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How To Plan A Safe Day Hike
Is there anything better than going on a nice long hike with friends while smoking up?
It’s easy, basically free, and nature really is the best place to smoke. Most people, however, fail to plan accordingly, which can lead to a bad day, or at worst an emergency. I grew up hunting in the woods with my father since I was 7, he is former military so he always made sure I learned these things. Following these tips can help keep a nice day nice, and if there is an emergency, you will be prepared.
First, consider where you are going. Will you be following a trail, or blazing (double meaning) into unbroken woods? Get a map if possible and study it a bit, even though you will be bringing the map. Become a little familiar with the terrain. You don’t want to be halfway through your hike and find something UN-passable. If possible get a topographic map and lensatic compass and learn how to use them. It is quite simple once learned and can possibly save your life. On this note as well, ALWAYS tell at least one other person where you are going. Make sure to let them know you will get a hold of them when you are back, and if you haven’t by a certain time to call the authorities.
Second, with any gear that you may need to use in any event, practice with them. Start some fires with a flint and steel. Practice making snares for rabbits and building a lean-to with extra cord you would have packed. There are plenty of books and free guides online for these things. All the gadgets and equipment in the world doesn’t help if you have never used it. Be familiar with your equipment that may need to be used in an emergency. Pack your fun stuff of course (weed, bowl, some soda maybe chips and such), but never forget how important it may be to be prepared with survival necessarily. I never go for a hike without my own put together survival kit.
Here we will discuss clothing, than what all needs to go into a day-kit. Clothing is often overlooked, but dressing well is essential. Good boots are a must, as is good fitting, breathable clothing. Also consider most places experience a 10-15 degree temperature drop when the sun goes down. Pants instead of shorts are typically recommended, in case something would happen and you are still out. A small lightweight hoodie is never a bad idea to pack, as well as an extra pair of socks. Even if you don’t get water in your boots, your feet will sweat a lot. Once that temperature drops a new pair of socks would be very useful.
My typical day pack will include the following:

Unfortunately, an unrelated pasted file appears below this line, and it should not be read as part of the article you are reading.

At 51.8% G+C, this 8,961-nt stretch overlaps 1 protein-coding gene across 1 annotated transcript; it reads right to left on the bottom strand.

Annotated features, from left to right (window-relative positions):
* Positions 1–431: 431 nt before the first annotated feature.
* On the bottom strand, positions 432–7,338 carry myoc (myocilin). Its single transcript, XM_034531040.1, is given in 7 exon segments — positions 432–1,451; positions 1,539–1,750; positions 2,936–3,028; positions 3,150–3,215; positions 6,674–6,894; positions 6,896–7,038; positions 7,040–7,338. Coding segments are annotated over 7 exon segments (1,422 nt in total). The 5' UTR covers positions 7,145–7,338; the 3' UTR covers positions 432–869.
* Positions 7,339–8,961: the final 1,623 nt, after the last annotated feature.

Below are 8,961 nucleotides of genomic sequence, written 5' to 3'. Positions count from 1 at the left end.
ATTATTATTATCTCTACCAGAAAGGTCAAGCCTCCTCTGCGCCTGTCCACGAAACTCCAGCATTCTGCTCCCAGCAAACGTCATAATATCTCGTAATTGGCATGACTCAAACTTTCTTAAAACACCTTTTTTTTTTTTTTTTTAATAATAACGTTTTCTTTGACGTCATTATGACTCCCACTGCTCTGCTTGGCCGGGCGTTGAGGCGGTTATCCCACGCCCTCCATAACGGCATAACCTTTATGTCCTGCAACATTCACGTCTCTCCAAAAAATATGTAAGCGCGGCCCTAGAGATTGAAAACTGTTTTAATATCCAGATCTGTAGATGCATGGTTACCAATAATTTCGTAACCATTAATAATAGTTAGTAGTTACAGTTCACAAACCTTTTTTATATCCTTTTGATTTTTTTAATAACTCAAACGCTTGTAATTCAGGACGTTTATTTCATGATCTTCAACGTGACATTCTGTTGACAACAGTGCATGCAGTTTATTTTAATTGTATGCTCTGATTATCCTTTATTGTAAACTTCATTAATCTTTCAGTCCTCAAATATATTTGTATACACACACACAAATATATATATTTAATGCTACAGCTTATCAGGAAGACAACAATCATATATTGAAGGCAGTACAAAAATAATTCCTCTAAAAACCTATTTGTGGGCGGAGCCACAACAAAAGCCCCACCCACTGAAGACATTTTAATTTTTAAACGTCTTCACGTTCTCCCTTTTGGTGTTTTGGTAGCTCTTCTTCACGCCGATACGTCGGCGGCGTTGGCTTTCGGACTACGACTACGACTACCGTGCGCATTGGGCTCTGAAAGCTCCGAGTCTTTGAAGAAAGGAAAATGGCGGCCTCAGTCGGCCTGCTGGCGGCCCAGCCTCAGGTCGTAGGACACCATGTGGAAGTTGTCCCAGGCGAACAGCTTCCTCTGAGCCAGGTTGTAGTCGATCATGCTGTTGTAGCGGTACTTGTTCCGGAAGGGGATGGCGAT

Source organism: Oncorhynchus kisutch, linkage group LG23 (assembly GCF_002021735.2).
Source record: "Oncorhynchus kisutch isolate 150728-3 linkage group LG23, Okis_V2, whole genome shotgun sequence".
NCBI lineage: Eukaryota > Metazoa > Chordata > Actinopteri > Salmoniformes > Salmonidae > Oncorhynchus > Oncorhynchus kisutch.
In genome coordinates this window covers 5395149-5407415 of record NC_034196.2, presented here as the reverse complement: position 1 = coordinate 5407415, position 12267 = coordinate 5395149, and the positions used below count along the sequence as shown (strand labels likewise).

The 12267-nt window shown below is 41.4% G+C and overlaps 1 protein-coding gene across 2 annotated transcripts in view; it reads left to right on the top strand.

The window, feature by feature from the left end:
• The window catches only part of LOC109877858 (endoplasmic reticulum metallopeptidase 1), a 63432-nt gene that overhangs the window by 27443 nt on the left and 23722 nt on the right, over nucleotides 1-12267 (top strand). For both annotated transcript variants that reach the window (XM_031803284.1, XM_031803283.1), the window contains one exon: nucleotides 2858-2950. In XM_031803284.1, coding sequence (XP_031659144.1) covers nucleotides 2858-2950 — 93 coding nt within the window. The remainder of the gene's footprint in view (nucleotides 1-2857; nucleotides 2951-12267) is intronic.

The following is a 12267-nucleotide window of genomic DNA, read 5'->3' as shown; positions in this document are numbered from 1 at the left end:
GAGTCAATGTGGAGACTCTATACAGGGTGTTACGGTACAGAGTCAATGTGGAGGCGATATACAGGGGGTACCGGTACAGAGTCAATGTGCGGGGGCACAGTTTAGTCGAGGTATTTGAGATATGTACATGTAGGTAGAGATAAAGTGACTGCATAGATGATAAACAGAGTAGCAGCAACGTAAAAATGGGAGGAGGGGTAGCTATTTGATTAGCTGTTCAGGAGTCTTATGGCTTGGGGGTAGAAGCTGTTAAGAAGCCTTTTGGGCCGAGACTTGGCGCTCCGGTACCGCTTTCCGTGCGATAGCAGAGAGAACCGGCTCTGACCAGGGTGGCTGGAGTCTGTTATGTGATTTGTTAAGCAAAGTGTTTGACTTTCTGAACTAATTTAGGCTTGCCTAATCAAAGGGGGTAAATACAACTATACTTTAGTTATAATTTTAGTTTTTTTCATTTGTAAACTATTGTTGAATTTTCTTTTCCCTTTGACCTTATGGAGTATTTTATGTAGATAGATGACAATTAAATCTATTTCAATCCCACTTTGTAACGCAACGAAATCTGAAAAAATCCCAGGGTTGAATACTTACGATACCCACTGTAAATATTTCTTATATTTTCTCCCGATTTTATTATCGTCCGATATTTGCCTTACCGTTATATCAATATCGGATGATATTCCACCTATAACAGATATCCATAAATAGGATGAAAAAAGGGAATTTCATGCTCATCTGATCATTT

• Flashlight/extra batteries
• Extra hoodie/socks
• Extra water
• Lightweight portable food (trail mix, crackers etc.)
• Goodie bag with my smoke and pipe
• GPS (if you own one)
• Old grocery bags (light and easy containers)
• Toilet paper (can never have enough)
• Baby wipes
• First aid kit (another to learn to use beforehand)
• Survival kit (details below)
• A good knife.
• A good survival kit is comprised of the following categories: fire, shelter, signaling, water, and food.
• I usually carry three methods: waterproof matches in a waterproof container, a flint and steel, and a nice butane torch lighter.
• Char-cloth: cloth that has been turned to char to pick up a spark easily, I will try to make some soon and post how to do that, the stuff is very useful
• Space blanket, it can be used just on yourself or as part of a lean-to
• Para-cord. Any good amount of twine/string/cord will do but para-cord is best as it can be used as is for strength or broken into many individual strings
• Multi-tool: this can fit into any category so I’m including it in shelter, cutting rope, sawing small branches etc.
• Wire hand saw: these make quick work of larger branches and saplings to put up a shelter quickly
• Signal mirror: mirror with a hole in middle to aim where you want reflection seen
• Flare gun (not entirely necessary but doesn’t hurt to have)
• Iodine tablets are a must, it makes the water taste horrid but as long as it has been filtered (through an empty sock for example) it will be safe
• A tiny fold-able pot is recommended for boiling water
• Filtration straw, if possible
• Small hot drink kit (tea, sugar, dry creamer)
• Wire for snares
• Mini fishing kit: line, hooks, sinkers, a lure or 2 and maybe some small plastic bait
• Following these guidelines should help you have a safe trip in the woods. Learning the area along with picking up a few basic skills will give you the extra confidence in the woods to focus on having a good time, knowing if anything were to happen you are prepared. And having a well stocked kit will ensure there is nothing you regret leaving at home. Have a great and safe time smoking it up on a hike my fellow stoners!